Valve's Gabe Newell did a Reddit "Ask Me Anything" where several Linux questions were posed.
MATE 1.8 has been released, here's how you can install it in Ubuntu 13.10.
Nova-111 is a funny looking little indie game where you control a cute little science vessel looking for lost scientists.
NanoPC launched a $69 mini-PC and $67 SBC based on a quad-core Samsung Exynos4412 SoC, with SD, HDMI, USB, camera, and Ethernet, and running Linux and Android. In many cases, there's not much difference between a single board computer and a mini-PC based on the same SBC.
In a surprising move, Red Hat will enable users to run .NET applications and SQL Server on its OpenShift Platform-as-a-Service cloud.
In today's open source roundup: Is Ubuntu 14.04 the best Linux distro to replace Windows XP? Plus: Is XFCE better than GNOME or KDE? And a review of Mageia 4.
As we noted last year, Intellectual Ventures started out insisting that it was a licensing company, not a patent troll. But it soon spoiled that story by filing more and more lawsuits, probably because it was running out of cash. A couple of weeks ago it laid off workers, too. But however rough things have been for Intellectual Ventures recently, they are likely to get a lot worse. That's because Congress looks like it might finally try to reform the patent system in a meaningful way that makes life harder for patent trolls. That's doubtless why Intellectual Ventures opened up a Washington DC office last year; and it also probably explains the following move, as reported in The Hill:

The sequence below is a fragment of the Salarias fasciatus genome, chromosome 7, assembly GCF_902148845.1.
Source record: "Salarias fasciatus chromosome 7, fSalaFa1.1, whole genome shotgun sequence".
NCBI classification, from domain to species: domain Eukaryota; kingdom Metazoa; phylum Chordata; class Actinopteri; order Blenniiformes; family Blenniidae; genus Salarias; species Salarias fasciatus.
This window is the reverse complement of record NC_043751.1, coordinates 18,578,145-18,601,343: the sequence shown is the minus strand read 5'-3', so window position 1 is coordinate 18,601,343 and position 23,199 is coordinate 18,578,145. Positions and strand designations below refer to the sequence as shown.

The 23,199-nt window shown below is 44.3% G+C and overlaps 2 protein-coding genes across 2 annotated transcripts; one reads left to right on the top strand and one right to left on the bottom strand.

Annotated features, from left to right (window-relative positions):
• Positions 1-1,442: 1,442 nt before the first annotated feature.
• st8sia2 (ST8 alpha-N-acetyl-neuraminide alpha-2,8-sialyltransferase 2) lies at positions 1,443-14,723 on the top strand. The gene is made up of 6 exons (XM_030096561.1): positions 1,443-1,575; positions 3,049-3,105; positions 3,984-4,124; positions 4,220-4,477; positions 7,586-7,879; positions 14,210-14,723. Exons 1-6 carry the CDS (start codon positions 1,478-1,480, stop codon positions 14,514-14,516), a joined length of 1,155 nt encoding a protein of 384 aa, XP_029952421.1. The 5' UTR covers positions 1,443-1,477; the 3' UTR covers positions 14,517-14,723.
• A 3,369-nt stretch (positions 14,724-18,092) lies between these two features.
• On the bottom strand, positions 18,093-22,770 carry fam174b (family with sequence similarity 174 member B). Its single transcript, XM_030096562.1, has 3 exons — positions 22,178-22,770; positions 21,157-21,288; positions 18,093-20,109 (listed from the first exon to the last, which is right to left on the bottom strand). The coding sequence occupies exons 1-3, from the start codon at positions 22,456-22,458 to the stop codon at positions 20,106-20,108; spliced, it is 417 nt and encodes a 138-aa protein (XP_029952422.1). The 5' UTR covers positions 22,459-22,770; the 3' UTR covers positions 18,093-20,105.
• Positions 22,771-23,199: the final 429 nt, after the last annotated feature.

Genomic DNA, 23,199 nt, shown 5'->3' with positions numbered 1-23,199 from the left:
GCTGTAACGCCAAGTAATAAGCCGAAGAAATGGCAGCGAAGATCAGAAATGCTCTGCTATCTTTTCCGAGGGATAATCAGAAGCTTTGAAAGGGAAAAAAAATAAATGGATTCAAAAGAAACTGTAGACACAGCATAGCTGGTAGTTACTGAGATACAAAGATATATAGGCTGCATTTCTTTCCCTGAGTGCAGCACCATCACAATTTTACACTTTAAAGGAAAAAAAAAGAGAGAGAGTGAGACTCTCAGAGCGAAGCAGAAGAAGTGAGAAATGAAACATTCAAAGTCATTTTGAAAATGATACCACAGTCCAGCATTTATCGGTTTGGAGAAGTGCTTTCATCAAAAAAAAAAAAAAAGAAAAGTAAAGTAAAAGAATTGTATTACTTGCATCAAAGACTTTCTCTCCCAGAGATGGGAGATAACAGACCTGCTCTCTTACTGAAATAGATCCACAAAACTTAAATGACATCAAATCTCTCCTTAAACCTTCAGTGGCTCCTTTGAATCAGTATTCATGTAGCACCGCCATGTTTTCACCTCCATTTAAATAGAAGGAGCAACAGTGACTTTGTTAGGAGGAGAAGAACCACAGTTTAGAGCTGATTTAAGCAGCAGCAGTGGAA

Ubuntu 14.04 beta 1 brings some changes to GNOME, but the big focus is on maintaining the status quo for this long-term support release.
We need to protect the freedoms in which Linux was born and grew up.
If you're a government worker and have been wanting to run Red Hat Enterprise Linux securely on your Amazon cloud, it's your lucky day. The popular open-source operating system is finally available on Amazon Web Services.
Graham Morrison, editor of Linux Voice, the new Linux magazine, discusses his love of Arch, KDE, and all things MIDI.
The life of Twitter clients can be rather brief. Unfortunately some of our favourite clients have bitten the dust. Tweetdeck was an excellent Linux desktop client. Support for Linux regrettably ceased, although it remains available on Chrome. Twhirl was another solid desktop Abode AIR powered client that is no more. We were also downhearted to learn that the developer of Hotot has ceased development of his cracking client last month.
The good news is that in lieu of POSSCON, IT-oLogy is throwing what promises to be a big shindig of an enterprise level open source conference in Atlanta. Called Great Wide Open, the conference is less than a month away, scheduled to get cranked-up on April 2nd and 3rd at the 200 Peachtree Special Events & Conference Center in downtown Atlanta.
The Software & Information Industry Association (SIIA) estimates the US market for pre-K to 12th grade educational software and digital content to be over $7.96 billion USD. Testing and assessment comprise the largest category and a 35% growth rate from last year.